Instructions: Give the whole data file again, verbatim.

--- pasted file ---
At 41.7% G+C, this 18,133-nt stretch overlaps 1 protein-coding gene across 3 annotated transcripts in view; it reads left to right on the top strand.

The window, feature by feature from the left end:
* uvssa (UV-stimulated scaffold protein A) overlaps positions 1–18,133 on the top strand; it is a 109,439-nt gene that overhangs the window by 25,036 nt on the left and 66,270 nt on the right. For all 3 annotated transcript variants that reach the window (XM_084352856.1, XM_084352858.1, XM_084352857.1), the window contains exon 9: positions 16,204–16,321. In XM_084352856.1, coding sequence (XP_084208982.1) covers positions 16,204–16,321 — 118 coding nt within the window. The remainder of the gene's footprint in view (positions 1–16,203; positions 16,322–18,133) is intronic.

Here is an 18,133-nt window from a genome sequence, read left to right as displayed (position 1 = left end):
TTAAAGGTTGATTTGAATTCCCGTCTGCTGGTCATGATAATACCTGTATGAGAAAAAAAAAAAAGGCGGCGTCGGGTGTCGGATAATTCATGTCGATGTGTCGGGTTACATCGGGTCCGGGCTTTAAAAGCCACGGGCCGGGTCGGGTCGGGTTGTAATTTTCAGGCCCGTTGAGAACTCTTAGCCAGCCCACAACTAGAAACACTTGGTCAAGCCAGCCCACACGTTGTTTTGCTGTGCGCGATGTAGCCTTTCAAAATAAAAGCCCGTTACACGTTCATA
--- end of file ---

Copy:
At 41.7% G+C, this 18,133-nt stretch overlaps 1 protein-coding gene across 3 annotated transcripts in view; it reads left to right on the top strand.

The window, feature by feature from the left end:
* uvssa (UV-stimulated scaffold protein A) overlaps positions 1–18,133 on the top strand; it is a 109,439-nt gene that overhangs the window by 25,036 nt on the left and 66,270 nt on the right. For all 3 annotated transcript variants that reach the window (XM_084352856.1, XM_084352858.1, XM_084352857.1), the window contains exon 9: positions 16,204–16,321. In XM_084352856.1, coding sequence (XP_084208982.1) covers positions 16,204–16,321 — 118 coding nt within the window. The remainder of the gene's footprint in view (positions 1–16,203; positions 16,322–18,133) is intronic.

Here is an 18,133-nt window from a genome sequence, read left to right as displayed (position 1 = left end):
TTAAAGGTTGATTTGAATTCCCGTCTGCTGGTCATGATAATACCTGTATGAGAAAAAAAAAAAAGGCGGCGTCGGGTGTCGGATAATTCATGTCGATGTGTCGGGTTACATCGGGTCCGGGCTTTAAAAGCCACGGGCCGGGTCGGGTCGGGTTGTAATTTTCAGGCCCGTTGAGAACTCTTAGCCAGCCCACAACTAGAAACACTTGGTCAAGCCAGCCCACACGTTGTTTTGCTGTGCGCGATGTAGCCTTTCAAAATAAAAGCCCGTTACACGTTCATA